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NEWS STORIES

Rising hospice care concerns?Submitted: 02/19/2014

Kalia Baker
Morning Anchor/Reporter
kbaker@wjfw.com

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WOODRUFF - By 2015, 3 out of 10 people in Wisconsin will be considered part of the aging population.

But the issue of whether or not hospice facilities are draining Medicare for a profit is a nationwide issue.

"When those articles came out, those national articles, we were upset and hurt," said Leslie Schmidt, admissions coordinator at Seasons of Life Hospice Care. Unfortunately, our agency gets lumped into and we are very proud of what we do here at Ministry [Health Care]."

Schmidt is talking about a recent Wsshington Post article that states, "the number of "hospice survivors" in the United States has risen dramatically, in part because hospice companies earn more by recruiting patients who aren't actually dying."

Schmidt believes that accusation spoils the benefit of hospice care.

"It creates an inherit distrust for the services that are provided, that are legitimate, caring services that are provided by people who do good work, said Schmidt."

Some hospice patients are sent home because their Medicare benefits are revoked.

"That's why Medicare has very clearly defined guidelines of what the last six months of someone's life looks like."

Schmidt doesn't deny that Medicare fraud in the hospice care industry exists, but she doesn't want that to take away from good work that hospice care providers do.

"[Those] kinds of stories in particular are stories of interest. In that story, the people and the agencies that do good work, which are following the rules of Medicare, and other insurance programs get lost."

It's possible that the meaning of hospice is changing. Fewer people are dying in hospice care, but more people are relying on it.

"The biggest misconception is that hospice is a place that people go to at the end of life," said Melissa Salaam, who is the patience care supervisor at Ministry. Really, what it is, is the hospice teams comes to them, wherever they call home."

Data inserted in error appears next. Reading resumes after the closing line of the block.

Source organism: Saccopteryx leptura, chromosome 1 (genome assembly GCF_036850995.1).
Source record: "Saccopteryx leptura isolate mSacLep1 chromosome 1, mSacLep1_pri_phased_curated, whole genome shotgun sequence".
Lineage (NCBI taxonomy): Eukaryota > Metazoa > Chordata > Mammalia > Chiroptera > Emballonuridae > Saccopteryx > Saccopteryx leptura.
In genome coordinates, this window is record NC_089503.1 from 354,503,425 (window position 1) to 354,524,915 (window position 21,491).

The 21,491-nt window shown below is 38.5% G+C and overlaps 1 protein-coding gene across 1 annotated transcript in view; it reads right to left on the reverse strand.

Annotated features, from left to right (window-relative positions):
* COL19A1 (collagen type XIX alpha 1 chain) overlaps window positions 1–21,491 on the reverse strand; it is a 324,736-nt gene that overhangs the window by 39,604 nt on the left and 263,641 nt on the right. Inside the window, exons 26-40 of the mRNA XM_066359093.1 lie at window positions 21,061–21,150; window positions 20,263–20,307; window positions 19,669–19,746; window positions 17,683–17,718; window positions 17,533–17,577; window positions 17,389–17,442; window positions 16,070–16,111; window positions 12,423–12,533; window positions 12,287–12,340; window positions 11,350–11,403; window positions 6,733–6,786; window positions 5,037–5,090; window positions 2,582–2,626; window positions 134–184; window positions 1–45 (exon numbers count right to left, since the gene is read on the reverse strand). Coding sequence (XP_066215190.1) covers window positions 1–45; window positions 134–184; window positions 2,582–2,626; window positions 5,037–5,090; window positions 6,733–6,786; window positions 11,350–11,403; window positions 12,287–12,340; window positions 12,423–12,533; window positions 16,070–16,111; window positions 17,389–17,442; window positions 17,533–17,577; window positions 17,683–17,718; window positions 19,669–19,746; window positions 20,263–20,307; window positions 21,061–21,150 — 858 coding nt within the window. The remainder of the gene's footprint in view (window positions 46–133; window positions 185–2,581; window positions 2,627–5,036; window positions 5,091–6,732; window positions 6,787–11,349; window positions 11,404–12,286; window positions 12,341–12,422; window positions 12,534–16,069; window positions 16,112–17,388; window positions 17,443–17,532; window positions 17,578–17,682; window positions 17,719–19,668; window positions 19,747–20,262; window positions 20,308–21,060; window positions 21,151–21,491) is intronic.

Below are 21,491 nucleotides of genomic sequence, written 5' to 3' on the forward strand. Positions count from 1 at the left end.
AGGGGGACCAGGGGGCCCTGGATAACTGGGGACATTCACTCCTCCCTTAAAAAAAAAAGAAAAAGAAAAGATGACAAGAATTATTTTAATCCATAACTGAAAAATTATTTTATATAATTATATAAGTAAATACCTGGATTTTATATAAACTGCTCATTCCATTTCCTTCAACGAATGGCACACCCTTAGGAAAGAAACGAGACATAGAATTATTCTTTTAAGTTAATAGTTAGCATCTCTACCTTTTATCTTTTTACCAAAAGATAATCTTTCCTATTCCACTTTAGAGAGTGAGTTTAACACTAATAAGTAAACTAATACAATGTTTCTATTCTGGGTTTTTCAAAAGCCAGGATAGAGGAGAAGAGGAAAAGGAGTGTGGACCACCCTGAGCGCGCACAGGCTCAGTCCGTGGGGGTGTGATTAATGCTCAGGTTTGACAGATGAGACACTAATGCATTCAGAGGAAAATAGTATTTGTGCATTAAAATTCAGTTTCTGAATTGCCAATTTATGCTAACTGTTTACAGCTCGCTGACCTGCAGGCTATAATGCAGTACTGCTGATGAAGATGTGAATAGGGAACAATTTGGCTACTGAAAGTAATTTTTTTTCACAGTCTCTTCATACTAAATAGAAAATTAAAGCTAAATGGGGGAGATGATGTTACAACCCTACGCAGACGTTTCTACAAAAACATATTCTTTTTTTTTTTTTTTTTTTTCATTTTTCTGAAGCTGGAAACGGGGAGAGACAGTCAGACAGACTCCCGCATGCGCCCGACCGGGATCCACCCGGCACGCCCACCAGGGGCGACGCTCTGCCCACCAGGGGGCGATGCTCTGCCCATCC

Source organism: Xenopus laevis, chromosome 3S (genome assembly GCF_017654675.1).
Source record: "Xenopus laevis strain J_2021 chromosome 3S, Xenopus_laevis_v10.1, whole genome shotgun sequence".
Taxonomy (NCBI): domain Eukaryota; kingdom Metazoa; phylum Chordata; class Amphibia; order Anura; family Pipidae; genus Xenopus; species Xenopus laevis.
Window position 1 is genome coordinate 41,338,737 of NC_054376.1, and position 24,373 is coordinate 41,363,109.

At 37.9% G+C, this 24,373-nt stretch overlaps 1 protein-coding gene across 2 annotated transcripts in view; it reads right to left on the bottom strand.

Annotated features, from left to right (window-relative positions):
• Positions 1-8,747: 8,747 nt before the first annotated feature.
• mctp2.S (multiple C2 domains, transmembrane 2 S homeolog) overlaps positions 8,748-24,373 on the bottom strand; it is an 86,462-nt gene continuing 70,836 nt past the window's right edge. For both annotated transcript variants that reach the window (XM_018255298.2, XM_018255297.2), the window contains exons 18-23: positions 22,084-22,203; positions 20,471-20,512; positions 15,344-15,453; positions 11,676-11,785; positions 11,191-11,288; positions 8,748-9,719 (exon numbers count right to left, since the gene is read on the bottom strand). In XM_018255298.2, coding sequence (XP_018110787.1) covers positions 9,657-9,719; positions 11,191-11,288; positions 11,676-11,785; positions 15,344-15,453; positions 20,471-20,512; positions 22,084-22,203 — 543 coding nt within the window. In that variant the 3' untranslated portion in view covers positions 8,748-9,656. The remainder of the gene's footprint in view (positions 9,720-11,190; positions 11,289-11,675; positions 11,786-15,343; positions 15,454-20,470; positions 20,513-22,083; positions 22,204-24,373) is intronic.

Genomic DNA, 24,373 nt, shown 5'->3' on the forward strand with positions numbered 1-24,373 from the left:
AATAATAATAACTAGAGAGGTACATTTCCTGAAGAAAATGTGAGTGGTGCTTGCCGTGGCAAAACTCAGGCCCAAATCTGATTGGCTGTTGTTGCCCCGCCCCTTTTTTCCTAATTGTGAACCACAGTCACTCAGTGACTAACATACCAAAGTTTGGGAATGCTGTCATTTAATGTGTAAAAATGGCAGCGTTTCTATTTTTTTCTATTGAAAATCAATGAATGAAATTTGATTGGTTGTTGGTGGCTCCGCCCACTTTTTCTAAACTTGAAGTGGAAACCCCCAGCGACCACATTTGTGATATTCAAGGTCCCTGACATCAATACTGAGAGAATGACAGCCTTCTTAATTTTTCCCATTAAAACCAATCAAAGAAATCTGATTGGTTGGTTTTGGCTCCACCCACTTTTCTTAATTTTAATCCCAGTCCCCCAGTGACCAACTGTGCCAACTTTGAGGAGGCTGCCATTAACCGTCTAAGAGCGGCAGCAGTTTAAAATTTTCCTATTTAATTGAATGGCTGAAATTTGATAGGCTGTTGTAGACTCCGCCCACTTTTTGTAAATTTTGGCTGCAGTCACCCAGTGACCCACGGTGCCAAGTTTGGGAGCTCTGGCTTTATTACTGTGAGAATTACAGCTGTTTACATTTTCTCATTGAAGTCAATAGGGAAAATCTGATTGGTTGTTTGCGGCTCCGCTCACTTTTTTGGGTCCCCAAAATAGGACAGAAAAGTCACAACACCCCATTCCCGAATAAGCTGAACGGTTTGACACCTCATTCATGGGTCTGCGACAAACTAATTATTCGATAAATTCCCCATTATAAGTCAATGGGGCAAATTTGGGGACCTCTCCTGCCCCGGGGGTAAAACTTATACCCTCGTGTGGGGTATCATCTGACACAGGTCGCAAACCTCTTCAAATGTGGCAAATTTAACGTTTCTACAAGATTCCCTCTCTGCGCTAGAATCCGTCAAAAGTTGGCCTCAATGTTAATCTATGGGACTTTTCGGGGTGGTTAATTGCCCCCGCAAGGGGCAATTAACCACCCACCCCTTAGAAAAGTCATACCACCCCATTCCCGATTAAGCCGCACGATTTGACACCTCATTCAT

For registered nurse Chris Reed-Roeser, being a hospice caregiver is a dignified job to have.

"There are two things that I feel are the best part of my job. One being; that I work with an awesome group of people. I work with people who feel the same passion about end of life care as I do," said Reed-Roeser. "Secondly, going home at night and just knowing that you made a difference."








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 IN OTHER NEWS
Wisconsin may see the fewest number of traffic deaths since World War IISubmitted: 12/19/2014

MADISON - Wisconsin may see the fewest number of traffic deaths since World War II.

Traffic fatalities continue to decline across Wisconsin.

As of Wednesday, Wisconsin Department of Transportation Data showed there have been 480 road deaths so far this year.

That's compared to 527 in 2013.

The director of the transportation department's bureau of safety hopes there will be less than 500 fatalities by the end of the year.

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Flood Warning at Keshena may be extended againSubmitted: 12/19/2014

KESHENA - A flood warning effecting south central Menominee county could be extended again.

The warning for the Keshena area is due to run out at 10:00 p.m. Friday.